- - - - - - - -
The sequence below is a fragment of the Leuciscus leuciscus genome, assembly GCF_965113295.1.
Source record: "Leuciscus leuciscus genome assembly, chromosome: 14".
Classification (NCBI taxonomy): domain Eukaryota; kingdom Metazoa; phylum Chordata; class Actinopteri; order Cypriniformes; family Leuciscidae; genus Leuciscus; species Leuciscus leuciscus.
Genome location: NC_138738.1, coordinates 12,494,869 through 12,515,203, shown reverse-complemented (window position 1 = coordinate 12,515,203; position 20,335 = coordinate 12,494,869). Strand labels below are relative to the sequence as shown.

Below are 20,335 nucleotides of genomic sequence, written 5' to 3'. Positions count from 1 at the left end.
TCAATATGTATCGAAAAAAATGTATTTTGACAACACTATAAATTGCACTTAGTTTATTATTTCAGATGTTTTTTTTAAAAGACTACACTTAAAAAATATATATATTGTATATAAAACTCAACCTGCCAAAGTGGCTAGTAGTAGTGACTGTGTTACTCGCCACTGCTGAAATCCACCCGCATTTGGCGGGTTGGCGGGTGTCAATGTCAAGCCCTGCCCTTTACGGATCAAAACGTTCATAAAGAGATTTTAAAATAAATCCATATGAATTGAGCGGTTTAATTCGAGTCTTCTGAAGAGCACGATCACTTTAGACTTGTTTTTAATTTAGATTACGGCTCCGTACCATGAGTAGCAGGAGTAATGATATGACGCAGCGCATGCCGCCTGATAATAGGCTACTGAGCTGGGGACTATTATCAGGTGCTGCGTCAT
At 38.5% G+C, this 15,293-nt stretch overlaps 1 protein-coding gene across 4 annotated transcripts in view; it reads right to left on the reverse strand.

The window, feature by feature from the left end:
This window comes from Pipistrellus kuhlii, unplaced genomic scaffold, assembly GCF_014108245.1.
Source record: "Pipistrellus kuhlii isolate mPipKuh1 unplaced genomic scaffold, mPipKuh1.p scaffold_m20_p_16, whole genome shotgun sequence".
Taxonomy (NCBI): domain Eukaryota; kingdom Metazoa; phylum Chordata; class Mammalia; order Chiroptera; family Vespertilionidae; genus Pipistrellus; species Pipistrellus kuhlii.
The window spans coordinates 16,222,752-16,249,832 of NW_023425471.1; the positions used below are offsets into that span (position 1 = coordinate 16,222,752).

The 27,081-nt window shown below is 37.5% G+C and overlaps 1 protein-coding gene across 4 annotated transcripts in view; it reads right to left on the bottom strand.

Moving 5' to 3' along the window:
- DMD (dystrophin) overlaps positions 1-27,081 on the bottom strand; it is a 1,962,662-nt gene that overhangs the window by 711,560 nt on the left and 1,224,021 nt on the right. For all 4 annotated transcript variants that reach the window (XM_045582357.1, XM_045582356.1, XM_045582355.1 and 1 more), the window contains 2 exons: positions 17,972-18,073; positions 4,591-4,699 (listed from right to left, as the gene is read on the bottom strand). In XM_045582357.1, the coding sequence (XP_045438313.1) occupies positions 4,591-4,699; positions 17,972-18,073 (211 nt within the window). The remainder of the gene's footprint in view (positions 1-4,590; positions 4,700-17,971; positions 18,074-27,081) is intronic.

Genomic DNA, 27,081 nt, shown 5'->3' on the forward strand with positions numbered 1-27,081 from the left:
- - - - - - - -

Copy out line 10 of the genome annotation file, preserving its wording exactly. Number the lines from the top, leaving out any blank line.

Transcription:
Source record: "Pipistrellus kuhlii isolate mPipKuh1 unplaced genomic scaffold, mPipKuh1.p scaffold_m20_p_16, whole genome shotgun sequence".